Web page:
Wednesday, September 26, 2012

The natural habitat of ursa major

Every night the Big Dipper reveals itself overhead. Masked by the tall pines, but still visible.

Our final morning in Yosemite begins like the others, with sun on Sentinel Dome and shady cool in the trees. Then:

  • first thing, a Curry truck idling its V8 several feet from tent cabin
  • stump coffee derailed by boil-over incident
  • $4 for Curry coffee (with a queue slower than the stump)
  • annoying Curry employee keeping vigil outside tent cabin, waiting for us to leave
  • chastising from same employee for leaving key in lock (while in cabin)
  • navigation issues reaching Tunnel View

We set off for Inspiration Point with energy, seeking reliable things like dirt and rock and sky.

Promptly miss a switchback covered in rocks and lose the trail. Bushwhack cross country, traversing rock slabs and manzanita scrub. Follow cairns, or ducks, left by previous hikers. Curse the National Park Service for minimalist signage and budget cuts. Encounter bear scat. Lose trail entirely with a sheer 200-foot drop below. Opt to retrace our steps, head back to the car.

Then, the wrong turn reveals itself! We reboot and head uphill again, enjoying a proper, shady beautiful trek for 1.3 miles. The noise of tour buses and Harleys and humans below is swallowed up by wilderness. Halfway up we cross what used to be the old road, Wawona Road. Abandoned in 1933, it's now part of the trail system.

Finally at the top, a view. There is only one view from here, the one everyone comes for.

At the mouth of Yosemite Valley, looking east toward El Capitan, Cathedral Rocks, Sentinel Rock, Half Dome.
We toast a proper farewell, with crackers and cheese and apples.

This flat spot was the viewpoint along the old road and a surprising amount of pavement remains. We fend off a persistent mosquito and then yellowjackets... Somehow they just knew we'd show up. Every day good weather brings a steady procession of humans to this spot. The insects have learned and adapted to our patterns.

A successful outing. We salvaged the day and took photos. It was an uneventful descent back to the car.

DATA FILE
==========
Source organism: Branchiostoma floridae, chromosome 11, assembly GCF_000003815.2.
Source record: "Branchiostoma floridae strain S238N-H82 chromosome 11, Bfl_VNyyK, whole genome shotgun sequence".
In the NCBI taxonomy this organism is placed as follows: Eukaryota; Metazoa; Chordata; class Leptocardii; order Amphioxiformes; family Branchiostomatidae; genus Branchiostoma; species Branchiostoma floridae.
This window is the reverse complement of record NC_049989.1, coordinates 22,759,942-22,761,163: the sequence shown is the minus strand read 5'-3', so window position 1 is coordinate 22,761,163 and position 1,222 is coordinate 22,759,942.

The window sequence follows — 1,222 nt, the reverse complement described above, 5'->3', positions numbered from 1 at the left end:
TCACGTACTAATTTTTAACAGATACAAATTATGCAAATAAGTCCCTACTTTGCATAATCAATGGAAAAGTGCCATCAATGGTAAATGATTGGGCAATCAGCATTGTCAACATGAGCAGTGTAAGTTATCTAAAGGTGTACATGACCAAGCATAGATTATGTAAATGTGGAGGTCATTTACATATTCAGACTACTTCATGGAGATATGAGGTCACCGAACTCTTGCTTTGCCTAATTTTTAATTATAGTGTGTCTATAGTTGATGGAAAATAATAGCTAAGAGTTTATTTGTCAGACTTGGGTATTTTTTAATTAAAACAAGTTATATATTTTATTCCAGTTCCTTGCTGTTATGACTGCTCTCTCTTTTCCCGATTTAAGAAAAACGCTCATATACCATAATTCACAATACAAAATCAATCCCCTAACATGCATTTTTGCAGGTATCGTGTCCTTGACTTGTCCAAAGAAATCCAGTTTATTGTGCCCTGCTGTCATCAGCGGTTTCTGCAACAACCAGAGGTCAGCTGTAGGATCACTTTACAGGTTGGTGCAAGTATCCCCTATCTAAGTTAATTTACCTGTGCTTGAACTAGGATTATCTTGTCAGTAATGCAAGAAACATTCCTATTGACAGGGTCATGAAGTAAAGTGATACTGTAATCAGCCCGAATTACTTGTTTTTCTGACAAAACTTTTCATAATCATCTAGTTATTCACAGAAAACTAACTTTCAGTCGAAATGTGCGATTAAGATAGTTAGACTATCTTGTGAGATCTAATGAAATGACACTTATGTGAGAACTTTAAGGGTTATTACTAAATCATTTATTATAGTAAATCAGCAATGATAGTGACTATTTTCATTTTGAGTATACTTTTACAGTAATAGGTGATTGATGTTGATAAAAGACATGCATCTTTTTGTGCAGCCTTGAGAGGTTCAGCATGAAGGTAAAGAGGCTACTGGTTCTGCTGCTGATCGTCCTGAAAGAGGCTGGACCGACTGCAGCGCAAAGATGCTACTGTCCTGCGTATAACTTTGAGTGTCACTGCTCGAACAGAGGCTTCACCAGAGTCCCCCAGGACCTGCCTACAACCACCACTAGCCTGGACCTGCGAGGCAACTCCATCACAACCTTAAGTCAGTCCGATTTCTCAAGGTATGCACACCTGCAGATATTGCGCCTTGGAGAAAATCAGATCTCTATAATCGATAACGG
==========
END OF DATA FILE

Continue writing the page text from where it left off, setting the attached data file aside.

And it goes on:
Except a minute or two down the trail we cross paths with a young couple heading up. They are a little breathless and shaken. The guy volunteers that they saw a bear next to the trail about 10 minutes ago. He looks both excited and scared, emotions outpacing his language skills. I say, there are no bears in France, and they both nod.

There are no wild animals of any kind in Europe. Over thousands of years humans killed them and settled their habitats. Gone. That's why all the Europeans get in an airplane and then a car to come to Yosemite. 

Several minutes on we encounter a woman standing with her back against a tree. She asks if we've heard about a bear on the trail (yes) and seen her husband heading up (yes). She looks a little uncertain and wants to head down but not alone. The bear is apparently 3 or 4 switchbacks down the hill. She waits for her husband, we press on.

Whatever we were talking about it must have been interesting. But a bush next to the trail is clearly shaking. The bear pokes her head out of the manzanita for a second, checking us out. She has a thin face, cinnamon brown, smaller than expected. I call out hello, then start moving back up the trail. I'm not actually sure it's an adult bear. And that's worrisome. I start checking out the bushwhacking options to give her lots of room.

While we discuss the bear ambles up and away, slowly and deliberately. She's an adult, on the small side but large enough. She moves gracefully with hardly any noise, even through the brush.

At the end of the trail a Scottish couple sits on a rock, gazing at the hill. In sight of their tour bus. Someone told them a bear was right there at the parking lot, someone saw it a few minutes ago. The guy wants to see a bear in Yosemite. His wife looks less sure. I say, these bears are largely after food. You could spread peanut butter all over yourselves. Here, I have some trail mix, you could scatter it around and wait. They smile nervously and say no thanks.

If you come to Yosemite Valley seeking solitude you will be disappointed. This place is filled with humans trying to reconnect with something meaningful. Humans are the only creatures here not seeking food, not trying to survive. Our agenda has nothing in common with the bears and lizards and insects and birds. We are trying to find our primitive selves and quiet the human noise. We seek them out even as they avoid us. 

If you come to remember how small humans really are, how unremarkable and even mediocre, THAT feeling will surely find you here.

5 comments :

  1. Thanks Elaine. Good to hear from you and be reminded how lucky I am to live near Yosemite. I was last there in Aug '11 for a wedding. I will never, never, maybe never, go back to the valley again in the summer. It was wall to wall humans and cars. The Ahwahnee lodge wedding green was the only quite spot. Always enjoy your blog. Barry

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    1. Hi Barry, thanks for checking in!

      It's amazing...in the last 20 years and with cheap air travel, Yosemite has become a world-wide brand. Had the same feeling when I saw Starbucks in Paris. I think maybe the high country is the place to be...

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  2. Every time I visit Yosemite, I wonder why I don't go there more often. Your photos capture its spirit, Elaine. Thanks for the "trip." :)

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  3. One of the best platform of ursa major.

    Submitted by www.courseworkpoint.co.uk

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